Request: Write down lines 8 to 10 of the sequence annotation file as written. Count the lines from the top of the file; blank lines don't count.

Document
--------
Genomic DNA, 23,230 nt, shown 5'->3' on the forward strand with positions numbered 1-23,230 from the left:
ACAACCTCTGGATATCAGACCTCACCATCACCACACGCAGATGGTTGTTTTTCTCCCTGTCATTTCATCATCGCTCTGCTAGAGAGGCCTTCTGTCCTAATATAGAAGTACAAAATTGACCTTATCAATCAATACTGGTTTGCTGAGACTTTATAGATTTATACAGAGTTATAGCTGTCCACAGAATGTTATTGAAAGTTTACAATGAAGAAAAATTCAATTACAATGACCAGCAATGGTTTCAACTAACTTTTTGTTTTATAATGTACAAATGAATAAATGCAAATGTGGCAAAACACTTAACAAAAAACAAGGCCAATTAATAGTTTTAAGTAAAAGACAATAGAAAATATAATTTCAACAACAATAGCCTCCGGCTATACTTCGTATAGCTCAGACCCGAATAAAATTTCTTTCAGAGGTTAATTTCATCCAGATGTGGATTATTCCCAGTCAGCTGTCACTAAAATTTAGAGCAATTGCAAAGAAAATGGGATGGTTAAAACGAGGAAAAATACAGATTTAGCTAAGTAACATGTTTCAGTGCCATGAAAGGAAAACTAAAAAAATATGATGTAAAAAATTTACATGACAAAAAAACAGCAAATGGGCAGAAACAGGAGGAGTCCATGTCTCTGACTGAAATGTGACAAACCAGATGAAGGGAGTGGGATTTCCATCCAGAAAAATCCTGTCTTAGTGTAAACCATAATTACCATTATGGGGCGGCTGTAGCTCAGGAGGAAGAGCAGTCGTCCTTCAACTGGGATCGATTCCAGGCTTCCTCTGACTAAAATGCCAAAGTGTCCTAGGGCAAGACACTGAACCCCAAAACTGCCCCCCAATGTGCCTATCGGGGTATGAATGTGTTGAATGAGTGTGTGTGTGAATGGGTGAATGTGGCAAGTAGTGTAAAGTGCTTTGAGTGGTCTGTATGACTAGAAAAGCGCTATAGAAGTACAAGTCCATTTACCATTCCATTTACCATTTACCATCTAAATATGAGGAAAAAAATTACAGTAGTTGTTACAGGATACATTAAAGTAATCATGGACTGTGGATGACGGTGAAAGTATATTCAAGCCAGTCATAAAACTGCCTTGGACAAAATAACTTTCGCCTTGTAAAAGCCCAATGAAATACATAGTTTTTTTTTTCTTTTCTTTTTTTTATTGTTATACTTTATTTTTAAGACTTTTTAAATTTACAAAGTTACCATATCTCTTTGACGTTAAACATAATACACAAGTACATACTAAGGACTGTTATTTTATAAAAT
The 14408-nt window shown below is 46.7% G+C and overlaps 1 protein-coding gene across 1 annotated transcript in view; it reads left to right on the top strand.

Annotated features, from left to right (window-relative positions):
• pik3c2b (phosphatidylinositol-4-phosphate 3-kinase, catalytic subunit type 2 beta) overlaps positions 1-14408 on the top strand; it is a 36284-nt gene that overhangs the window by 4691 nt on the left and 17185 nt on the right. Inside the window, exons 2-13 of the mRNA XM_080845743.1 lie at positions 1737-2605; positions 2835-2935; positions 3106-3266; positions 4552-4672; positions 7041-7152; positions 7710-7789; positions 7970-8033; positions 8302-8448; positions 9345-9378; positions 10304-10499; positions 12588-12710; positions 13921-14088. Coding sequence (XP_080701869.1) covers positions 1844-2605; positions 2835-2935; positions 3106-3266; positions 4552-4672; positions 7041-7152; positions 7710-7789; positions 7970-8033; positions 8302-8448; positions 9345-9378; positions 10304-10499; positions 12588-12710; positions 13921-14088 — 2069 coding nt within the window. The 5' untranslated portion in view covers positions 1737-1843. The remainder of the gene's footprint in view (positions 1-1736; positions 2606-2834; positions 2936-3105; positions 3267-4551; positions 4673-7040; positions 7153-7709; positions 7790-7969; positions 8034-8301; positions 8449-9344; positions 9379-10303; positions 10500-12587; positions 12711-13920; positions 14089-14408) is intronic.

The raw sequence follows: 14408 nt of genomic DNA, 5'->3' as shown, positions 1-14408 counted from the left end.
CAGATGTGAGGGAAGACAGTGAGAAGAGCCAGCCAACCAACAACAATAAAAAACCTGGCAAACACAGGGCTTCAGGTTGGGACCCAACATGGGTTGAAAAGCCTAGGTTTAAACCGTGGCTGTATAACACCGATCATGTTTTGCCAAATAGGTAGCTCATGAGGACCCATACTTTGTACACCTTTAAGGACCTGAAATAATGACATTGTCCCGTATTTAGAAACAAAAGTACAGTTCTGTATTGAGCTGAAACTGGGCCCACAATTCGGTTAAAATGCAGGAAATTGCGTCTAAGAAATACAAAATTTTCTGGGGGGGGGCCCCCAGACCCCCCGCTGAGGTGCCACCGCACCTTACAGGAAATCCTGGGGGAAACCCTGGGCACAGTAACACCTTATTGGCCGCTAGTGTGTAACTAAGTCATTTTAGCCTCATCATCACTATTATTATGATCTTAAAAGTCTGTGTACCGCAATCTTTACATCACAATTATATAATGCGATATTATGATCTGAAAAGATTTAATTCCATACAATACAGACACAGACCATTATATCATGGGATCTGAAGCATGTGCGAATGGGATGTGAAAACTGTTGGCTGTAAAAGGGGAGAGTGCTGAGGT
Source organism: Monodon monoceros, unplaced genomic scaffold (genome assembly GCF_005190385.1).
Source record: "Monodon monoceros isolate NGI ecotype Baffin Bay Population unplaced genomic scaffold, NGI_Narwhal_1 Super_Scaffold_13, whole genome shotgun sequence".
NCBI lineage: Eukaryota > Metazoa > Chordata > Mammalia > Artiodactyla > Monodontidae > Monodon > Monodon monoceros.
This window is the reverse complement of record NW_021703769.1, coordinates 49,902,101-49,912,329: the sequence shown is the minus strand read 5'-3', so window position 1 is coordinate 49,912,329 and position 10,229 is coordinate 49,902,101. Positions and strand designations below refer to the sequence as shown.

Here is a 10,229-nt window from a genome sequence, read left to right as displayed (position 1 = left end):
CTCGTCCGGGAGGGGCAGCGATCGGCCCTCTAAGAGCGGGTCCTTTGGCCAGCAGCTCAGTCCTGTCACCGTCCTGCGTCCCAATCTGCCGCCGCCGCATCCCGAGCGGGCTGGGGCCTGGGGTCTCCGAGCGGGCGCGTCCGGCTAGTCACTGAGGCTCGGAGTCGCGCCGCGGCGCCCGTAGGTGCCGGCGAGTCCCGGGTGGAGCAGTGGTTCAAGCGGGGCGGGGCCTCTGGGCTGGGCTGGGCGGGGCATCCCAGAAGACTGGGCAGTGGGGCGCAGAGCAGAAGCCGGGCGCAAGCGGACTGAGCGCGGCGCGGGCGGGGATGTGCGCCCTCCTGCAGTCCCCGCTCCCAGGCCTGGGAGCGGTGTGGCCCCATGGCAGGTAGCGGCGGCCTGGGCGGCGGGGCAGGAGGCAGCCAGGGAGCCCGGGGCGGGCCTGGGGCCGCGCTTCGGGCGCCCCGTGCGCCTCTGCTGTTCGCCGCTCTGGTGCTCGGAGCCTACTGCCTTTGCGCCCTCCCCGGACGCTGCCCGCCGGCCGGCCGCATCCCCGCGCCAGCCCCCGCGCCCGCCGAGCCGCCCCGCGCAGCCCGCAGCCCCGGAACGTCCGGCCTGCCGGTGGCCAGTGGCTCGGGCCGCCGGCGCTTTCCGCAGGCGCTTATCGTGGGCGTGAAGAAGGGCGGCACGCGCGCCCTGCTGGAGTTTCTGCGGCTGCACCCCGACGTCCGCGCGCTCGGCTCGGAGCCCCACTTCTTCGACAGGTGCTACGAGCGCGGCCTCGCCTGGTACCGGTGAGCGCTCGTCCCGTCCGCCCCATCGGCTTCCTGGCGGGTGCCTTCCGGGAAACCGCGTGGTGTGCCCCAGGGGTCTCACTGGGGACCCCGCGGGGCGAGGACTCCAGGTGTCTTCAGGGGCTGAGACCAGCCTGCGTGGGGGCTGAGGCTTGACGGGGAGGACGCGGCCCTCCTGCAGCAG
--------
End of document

Source organism: Monodon monoceros, unplaced genomic scaffold (genome assembly GCF_005190385.1).
Source record: "Monodon monoceros isolate NGI ecotype Baffin Bay Population unplaced genomic scaffold, NGI_Narwhal_1 Super_Scaffold_13, whole genome shotgun sequence".
NCBI lineage: Eukaryota > Metazoa > Chordata > Mammalia > Artiodactyla > Monodontidae > Monodon > Monodon monoceros.